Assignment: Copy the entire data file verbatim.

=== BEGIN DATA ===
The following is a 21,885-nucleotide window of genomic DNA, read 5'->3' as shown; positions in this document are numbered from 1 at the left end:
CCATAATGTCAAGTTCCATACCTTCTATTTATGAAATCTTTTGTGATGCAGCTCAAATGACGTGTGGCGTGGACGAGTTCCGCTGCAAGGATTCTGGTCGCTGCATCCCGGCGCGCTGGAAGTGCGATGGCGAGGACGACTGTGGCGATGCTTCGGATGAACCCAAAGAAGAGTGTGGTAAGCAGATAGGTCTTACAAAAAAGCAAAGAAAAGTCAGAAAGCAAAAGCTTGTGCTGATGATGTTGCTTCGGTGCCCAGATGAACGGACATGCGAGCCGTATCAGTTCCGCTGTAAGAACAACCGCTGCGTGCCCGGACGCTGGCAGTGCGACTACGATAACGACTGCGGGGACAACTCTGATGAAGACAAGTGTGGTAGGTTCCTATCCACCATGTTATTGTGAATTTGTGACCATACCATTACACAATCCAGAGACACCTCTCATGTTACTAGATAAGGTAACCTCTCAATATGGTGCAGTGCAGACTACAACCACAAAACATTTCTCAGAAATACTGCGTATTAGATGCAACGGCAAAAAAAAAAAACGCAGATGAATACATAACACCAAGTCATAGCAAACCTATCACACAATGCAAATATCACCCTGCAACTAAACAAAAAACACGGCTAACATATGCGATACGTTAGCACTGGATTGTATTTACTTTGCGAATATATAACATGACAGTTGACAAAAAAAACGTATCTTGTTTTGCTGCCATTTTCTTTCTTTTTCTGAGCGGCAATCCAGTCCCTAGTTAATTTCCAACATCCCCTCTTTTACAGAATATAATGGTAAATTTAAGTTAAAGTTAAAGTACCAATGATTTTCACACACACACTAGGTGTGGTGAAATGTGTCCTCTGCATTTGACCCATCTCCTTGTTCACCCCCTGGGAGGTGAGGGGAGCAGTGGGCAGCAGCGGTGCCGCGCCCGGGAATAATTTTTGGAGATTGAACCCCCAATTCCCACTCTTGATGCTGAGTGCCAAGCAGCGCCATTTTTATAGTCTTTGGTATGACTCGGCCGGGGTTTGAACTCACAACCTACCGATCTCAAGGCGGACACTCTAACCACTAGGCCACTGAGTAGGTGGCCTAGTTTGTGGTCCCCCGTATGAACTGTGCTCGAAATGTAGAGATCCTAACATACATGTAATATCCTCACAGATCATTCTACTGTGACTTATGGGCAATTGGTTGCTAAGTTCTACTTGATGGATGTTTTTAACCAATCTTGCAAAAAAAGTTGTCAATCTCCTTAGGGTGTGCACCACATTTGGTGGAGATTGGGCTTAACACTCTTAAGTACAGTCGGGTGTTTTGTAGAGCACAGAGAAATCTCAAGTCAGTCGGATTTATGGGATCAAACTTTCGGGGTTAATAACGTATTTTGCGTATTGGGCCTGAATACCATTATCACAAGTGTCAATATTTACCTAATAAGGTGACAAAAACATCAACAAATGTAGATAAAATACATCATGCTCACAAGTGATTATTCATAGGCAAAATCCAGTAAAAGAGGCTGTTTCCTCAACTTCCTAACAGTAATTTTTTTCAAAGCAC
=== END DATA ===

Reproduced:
The following is a 21,885-nucleotide window of genomic DNA, read 5'->3' as shown; positions in this document are numbered from 1 at the left end:
CCATAATGTCAAGTTCCATACCTTCTATTTATGAAATCTTTTGTGATGCAGCTCAAATGACGTGTGGCGTGGACGAGTTCCGCTGCAAGGATTCTGGTCGCTGCATCCCGGCGCGCTGGAAGTGCGATGGCGAGGACGACTGTGGCGATGCTTCGGATGAACCCAAAGAAGAGTGTGGTAAGCAGATAGGTCTTACAAAAAAGCAAAGAAAAGTCAGAAAGCAAAAGCTTGTGCTGATGATGTTGCTTCGGTGCCCAGATGAACGGACATGCGAGCCGTATCAGTTCCGCTGTAAGAACAACCGCTGCGTGCCCGGACGCTGGCAGTGCGACTACGATAACGACTGCGGGGACAACTCTGATGAAGACAAGTGTGGTAGGTTCCTATCCACCATGTTATTGTGAATTTGTGACCATACCATTACACAATCCAGAGACACCTCTCATGTTACTAGATAAGGTAACCTCTCAATATGGTGCAGTGCAGACTACAACCACAAAACATTTCTCAGAAATACTGCGTATTAGATGCAACGGCAAAAAAAAAAAACGCAGATGAATACATAACACCAAGTCATAGCAAACCTATCACACAATGCAAATATCACCCTGCAACTAAACAAAAAACACGGCTAACATATGCGATACGTTAGCACTGGATTGTATTTACTTTGCGAATATATAACATGACAGTTGACAAAAAAAACGTATCTTGTTTTGCTGCCATTTTCTTTCTTTTTCTGAGCGGCAATCCAGTCCCTAGTTAATTTCCAACATCCCCTCTTTTACAGAATATAATGGTAAATTTAAGTTAAAGTTAAAGTACCAATGATTTTCACACACACACTAGGTGTGGTGAAATGTGTCCTCTGCATTTGACCCATCTCCTTGTTCACCCCCTGGGAGGTGAGGGGAGCAGTGGGCAGCAGCGGTGCCGCGCCCGGGAATAATTTTTGGAGATTGAACCCCCAATTCCCACTCTTGATGCTGAGTGCCAAGCAGCGCCATTTTTATAGTCTTTGGTATGACTCGGCCGGGGTTTGAACTCACAACCTACCGATCTCAAGGCGGACACTCTAACCACTAGGCCACTGAGTAGGTGGCCTAGTTTGTGGTCCCCCGTATGAACTGTGCTCGAAATGTAGAGATCCTAACATACATGTAATATCCTCACAGATCATTCTACTGTGACTTATGGGCAATTGGTTGCTAAGTTCTACTTGATGGATGTTTTTAACCAATCTTGCAAAAAAAGTTGTCAATCTCCTTAGGGTGTGCACCACATTTGGTGGAGATTGGGCTTAACACTCTTAAGTACAGTCGGGTGTTTTGTAGAGCACAGAGAAATCTCAAGTCAGTCGGATTTATGGGATCAAACTTTCGGGGTTAATAACGTATTTTGCGTATTGGGCCTGAATACCATTATCACAAGTGTCAATATTTACCTAATAAGGTGACAAAAACATCAACAAATGTAGATAAAATACATCATGCTCACAAGTGATTATTCATAGGCAAAATCCAGTAAAAGAGGCTGTTTCCTCAACTTCCTAACAGTAATTTTTTTCAAAGCAC